Smithsonian Curator Weighs In on Photo That Allegedly Shows Amelia Earhart in Japanese Captivity

A History Channel special claims that a National Archives photo shows the pilot sitting on a dock in the Pacific, but experts are skeptical

National Archives

Update, July 11, 2017: Since the documentary was aired, military history blogger Kota Yamano has discovered the undated photograph allegedly of Amelia Earhart published in a travel book dated two years before the aviator's ill-fated 1937 mission. Read the full story over at Yamano's blog here.  

The fate of Amelia Earhart, the famed aviator who vanished without a trace while attempting to circumnavigate the globe, is one of the greatest mysteries of the 20th century. Most experts believe that Earhart plummeted into the Pacific Ocean in 1937 after failing to locate a refuelling station on Howland Island, a tiny speck of land just north of the equator. But as Tom Costello and Daniel Arkin report for NBC News, a new History Channel special claims to have unearthed evidence to support a different theory, which posits that Earhart crashed onto the Marshall Islands and was captured—alive—by the Japanese.

The special, titled Amelia Earhart: The Lost Evidence, focuses on a decades-old photo that was found in the National Archives by retired federal agent Les Kinney. According to Sarah Pruitt of, the photograph was marked with the stamp of the Office of Naval Intelligence and labeled “Marshall Islands, Jaluit Atoll, Jaluit Island, Jaluit Harbor.” The photo shows a group of people milling on a dock, one of whom sits on the ground with his or her profile facing the camera. That person, according to the documentary, is Earhart.

To reach that conclusion, History consulted two independent forensic analysts, who both identified the missing pilot in the photograph. The experts also noted that one of the other figures has a distinctive hairline resembling that of Fred Noonan, the navigator who accompanied Earhart on her ill-fated journey.  Additionally, as Costello and Arkin report, the photo seems to show the “Japanese ship, Koshu, towing a barge with something that appears to be 38-feet-long—the same length as Earhart's plane.”

The investigative team behind the special consequently theorizes that the photo was snapped shortly after Earhart crashed her plane onto the Marshall Islands, meaning that she had flown far off course from her intended destination of Howland Island. The identity of the photographer is unknown, but History’s experts seem certain about the photo’s subjects. Kent Gibson, one of the forensic analysts featured in the program, says it is “very likely” that the photograph depicts Earhart and Noonan, according to Pruitt.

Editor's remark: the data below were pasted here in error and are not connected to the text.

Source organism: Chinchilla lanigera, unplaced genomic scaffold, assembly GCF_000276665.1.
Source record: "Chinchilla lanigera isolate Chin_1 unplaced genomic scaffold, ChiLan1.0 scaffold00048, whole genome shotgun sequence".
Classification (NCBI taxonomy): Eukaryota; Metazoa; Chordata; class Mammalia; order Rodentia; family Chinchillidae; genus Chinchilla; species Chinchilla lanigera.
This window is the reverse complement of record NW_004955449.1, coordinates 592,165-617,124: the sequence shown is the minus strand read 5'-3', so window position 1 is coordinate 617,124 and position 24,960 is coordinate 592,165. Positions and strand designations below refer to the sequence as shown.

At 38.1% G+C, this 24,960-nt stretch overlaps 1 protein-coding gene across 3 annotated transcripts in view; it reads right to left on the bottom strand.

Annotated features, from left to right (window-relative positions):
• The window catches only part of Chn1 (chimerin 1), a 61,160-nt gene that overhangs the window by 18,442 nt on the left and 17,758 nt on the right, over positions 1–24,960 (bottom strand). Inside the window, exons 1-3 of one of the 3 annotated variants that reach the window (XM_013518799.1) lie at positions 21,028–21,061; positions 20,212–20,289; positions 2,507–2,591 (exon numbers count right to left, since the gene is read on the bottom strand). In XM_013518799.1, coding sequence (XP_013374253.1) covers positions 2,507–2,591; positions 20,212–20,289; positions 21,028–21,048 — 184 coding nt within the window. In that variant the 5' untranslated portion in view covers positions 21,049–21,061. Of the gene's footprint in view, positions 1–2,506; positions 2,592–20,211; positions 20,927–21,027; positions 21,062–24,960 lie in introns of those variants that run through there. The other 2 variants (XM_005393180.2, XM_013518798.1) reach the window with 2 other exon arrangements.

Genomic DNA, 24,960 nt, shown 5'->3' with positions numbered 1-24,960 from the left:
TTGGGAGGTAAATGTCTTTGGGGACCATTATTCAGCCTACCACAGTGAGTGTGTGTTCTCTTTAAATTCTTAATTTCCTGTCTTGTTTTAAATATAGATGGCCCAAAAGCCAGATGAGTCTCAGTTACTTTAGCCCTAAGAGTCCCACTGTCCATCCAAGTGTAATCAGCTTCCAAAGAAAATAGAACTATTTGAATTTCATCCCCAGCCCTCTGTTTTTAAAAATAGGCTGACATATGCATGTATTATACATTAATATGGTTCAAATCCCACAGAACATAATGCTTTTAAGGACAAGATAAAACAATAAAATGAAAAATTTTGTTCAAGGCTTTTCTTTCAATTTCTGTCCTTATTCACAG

Dorothy Cochrane, a curator at the aeronautics department at the National Air and Space Museum, isn’t so sure. “I can't really comment definitively on the photograph, and I don't think [History investigators] can either,” she says, noting that the image is “kind of a blurry photograph.”

More convincing evidence, Cochrane says, points to Earhart getting close to Howland Island before her disappearance. The pilot put in a number of radio calls to the U.S. Coast Guard cutter Itasca, which was stationed near the island, and the signals were “very strong,” according to Cochrane.

“We really have to be sure of what we're saying is evidence, and saying what is real,” she adds. “We have to go with what we see the facts are, and that's what the Coast Guard reported.”

But Cochrane stopped short of dismissing History’s findings outright, saying that the photograph adds “another layer, another page in the search for Amelia, and especially in this particular theory.”

The idea that Earhart may have crash-landed on the Marshall Islands first gained traction in the 1960s, after CBS correspondent Fred Goerner published an investigative work titled The Search for Amelia Earhart. According to Kirstin Fawcett of Mental Floss, the book claimed that Earhart and Noonan were captured by the Japanese, who had been extending their influence into the Pacific, and died as prisoners on the island of Saipan. Some have posited that Earhart was in fact a spy, sent by the U.S. government to conduct surveillance on Japanese activity in the Pacific.

Other theories have proliferated in the 80 years since Earhart’s disappearance, which continues to be a point of fascination for both expert and amateur sleuths. Just last month, The International Group for Historic Aircraft Recovery (TIGHAR) brought a team of forensic dogs to the uninhabited Nikumaroro Island, hoping to find evidence that Earhart and Noonan landed there.

Despite such fervent efforts to unlock the mystery of Earhart’s fate, no confirmed trace of the pilot, Noonan, or their Lockheed Electra plane have ever been found. Cochrane understands the impulse to continue to search for answers. “[Earhart] was a very famous person who literally disappeared off the face of the Earth,” she says. “We all would like to know, ultimately, what happened to her.”

Doris L. Rich's exhaustively researched biography downplays the “What Happened to Amelia Earhart?” myth by disclosing who Amelia Earhart really was: a woman of three centuries, born in the nineteenth, pioneering in the twentieth, and advocating ideals and dreams relevant to the twenty-first.

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